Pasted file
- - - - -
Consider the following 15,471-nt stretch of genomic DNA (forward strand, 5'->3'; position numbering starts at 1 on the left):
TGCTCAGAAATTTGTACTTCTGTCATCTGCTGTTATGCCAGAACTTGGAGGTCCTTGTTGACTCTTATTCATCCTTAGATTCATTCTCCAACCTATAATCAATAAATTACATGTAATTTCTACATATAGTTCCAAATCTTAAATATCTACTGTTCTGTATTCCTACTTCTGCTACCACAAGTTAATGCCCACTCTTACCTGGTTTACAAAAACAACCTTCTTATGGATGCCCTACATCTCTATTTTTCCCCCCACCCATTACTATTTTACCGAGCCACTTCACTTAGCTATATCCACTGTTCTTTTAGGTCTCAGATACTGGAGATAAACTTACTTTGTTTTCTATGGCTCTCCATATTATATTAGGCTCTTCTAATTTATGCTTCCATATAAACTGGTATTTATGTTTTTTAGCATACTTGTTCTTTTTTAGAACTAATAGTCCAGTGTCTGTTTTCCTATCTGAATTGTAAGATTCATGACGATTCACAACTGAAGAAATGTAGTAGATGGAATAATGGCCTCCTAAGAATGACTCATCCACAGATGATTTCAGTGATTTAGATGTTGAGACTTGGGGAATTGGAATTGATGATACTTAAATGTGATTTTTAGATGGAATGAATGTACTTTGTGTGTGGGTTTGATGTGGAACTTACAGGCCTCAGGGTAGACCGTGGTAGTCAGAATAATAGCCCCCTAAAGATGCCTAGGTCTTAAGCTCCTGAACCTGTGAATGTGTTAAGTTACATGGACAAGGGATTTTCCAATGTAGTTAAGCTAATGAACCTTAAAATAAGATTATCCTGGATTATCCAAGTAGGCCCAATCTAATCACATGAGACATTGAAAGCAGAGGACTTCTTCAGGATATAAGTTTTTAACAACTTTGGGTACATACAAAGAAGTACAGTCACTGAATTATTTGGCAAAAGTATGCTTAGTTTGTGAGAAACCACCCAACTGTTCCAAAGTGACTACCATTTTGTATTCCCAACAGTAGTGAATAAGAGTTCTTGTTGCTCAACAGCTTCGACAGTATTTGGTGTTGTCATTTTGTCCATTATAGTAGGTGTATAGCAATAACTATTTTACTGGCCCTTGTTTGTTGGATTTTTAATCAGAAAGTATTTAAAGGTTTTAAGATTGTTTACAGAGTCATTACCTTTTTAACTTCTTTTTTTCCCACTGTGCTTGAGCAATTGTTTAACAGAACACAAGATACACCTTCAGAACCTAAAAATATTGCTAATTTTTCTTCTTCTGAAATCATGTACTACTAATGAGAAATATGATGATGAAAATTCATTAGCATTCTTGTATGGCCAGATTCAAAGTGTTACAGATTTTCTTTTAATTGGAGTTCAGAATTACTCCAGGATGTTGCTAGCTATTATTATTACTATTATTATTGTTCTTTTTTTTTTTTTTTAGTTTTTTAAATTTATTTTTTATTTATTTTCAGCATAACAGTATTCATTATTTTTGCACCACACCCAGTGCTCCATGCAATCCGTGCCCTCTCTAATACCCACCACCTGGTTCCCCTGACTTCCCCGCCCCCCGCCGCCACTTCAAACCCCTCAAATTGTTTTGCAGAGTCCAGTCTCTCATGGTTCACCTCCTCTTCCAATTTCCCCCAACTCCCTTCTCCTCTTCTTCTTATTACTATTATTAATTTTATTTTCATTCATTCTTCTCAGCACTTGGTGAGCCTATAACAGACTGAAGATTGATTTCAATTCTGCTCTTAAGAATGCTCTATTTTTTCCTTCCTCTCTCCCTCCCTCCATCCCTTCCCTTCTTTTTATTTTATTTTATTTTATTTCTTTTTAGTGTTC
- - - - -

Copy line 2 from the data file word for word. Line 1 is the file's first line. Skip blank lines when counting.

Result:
TGCTCAGAAATTTGTACTTCTGTCATCTGCTGTTATGCCAGAACTTGGAGGTCCTTGTTGACTCTTATTCATCCTTAGATTCATTCTCCAACCTATAATCAATAAATTACATGTAATTTCTACATATAGTTCCAAATCTTAAATATCTACTGTTCTGTATTCCTACTTCTGCTACCACAAGTTAATGCCCACTCTTACCTGGTTTACAAAAACAACCTTCTTATGGATGCCCTACATCTCTATTTTTCCCCCCACCCATTACTATTTTACCGAGCCACTTCACTTAGCTATATCCACTGTTCTTTTAGGTCTCAGATACTGGAGATAAACTTACTTTGTTTTCTATGGCTCTCCATATTATATTAGGCTCTTCTAATTTATGCTTCCATATAAACTGGTATTTATGTTTTTTAGCATACTTGTTCTTTTTTAGAACTAATAGTCCAGTGTCTGTTTTCCTATCTGAATTGTAAGATTCATGACGATTCACAACTGAAGAAATGTAGTAGATGGAATAATGGCCTCCTAAGAATGACTCATCCACAGATGATTTCAGTGATTTAGATGTTGAGACTTGGGGAATTGGAATTGATGATACTTAAATGTGATTTTTAGATGGAATGAATGTACTTTGTGTGTGGGTTTGATGTGGAACTTACAGGCCTCAGGGTAGACCGTGGTAGTCAGAATAATAGCCCCCTAAAGATGCCTAGGTCTTAAGCTCCTGAACCTGTGAATGTGTTAAGTTACATGGACAAGGGATTTTCCAATGTAGTTAAGCTAATGAACCTTAAAATAAGATTATCCTGGATTATCCAAGTAGGCCCAATCTAATCACATGAGACATTGAAAGCAGAGGACTTCTTCAGGATATAAGTTTTTAACAACTTTGGGTACATACAAAGAAGTACAGTCACTGAATTATTTGGCAAAAGTATGCTTAGTTTGTGAGAAACCACCCAACTGTTCCAAAGTGACTACCATTTTGTATTCCCAACAGTAGTGAATAAGAGTTCTTGTTGCTCAACAGCTTCGACAGTATTTGGTGTTGTCATTTTGTCCATTATAGTAGGTGTATAGCAATAACTATTTTACTGGCCCTTGTTTGTTGGATTTTTAATCAGAAAGTATTTAAAGGTTTTAAGATTGTTTACAGAGTCATTACCTTTTTAACTTCTTTTTTTCCCACTGTGCTTGAGCAATTGTTTAACAGAACACAAGATACACCTTCAGAACCTAAAAATATTGCTAATTTTTCTTCTTCTGAAATCATGTACTACTAATGAGAAATATGATGATGAAAATTCATTAGCATTCTTGTATGGCCAGATTCAAAGTGTTACAGATTTTCTTTTAATTGGAGTTCAGAATTACTCCAGGATGTTGCTAGCTATTATTATTACTATTATTATTGTTCTTTTTTTTTTTTTTTAGTTTTTTAAATTTATTTTTTATTTATTTTCAGCATAACAGTATTCATTATTTTTGCACCACACCCAGTGCTCCATGCAATCCGTGCCCTCTCTAATACCCACCACCTGGTTCCCCTGACTTCCCCGCCCCCCGCCGCCACTTCAAACCCCTCAAATTGTTTTGCAGAGTCCAGTCTCTCATGGTTCACCTCCTCTTCCAATTTCCCCCAACTCCCTTCTCCTCTTCTTCTTATTACTATTATTAATTTTATTTTCATTCATTCTTCTCAGCACTTGGTGAGCCTATAACAGACTGAAGATTGATTTCAATTCTGCTCTTAAGAATGCTCTATTTTTTCCTTCCTCTCTCCCTCCCTCCATCCCTTCCCTTCTTTTTATTTTATTTTATTTTATTTCTTTTTAGTGTTC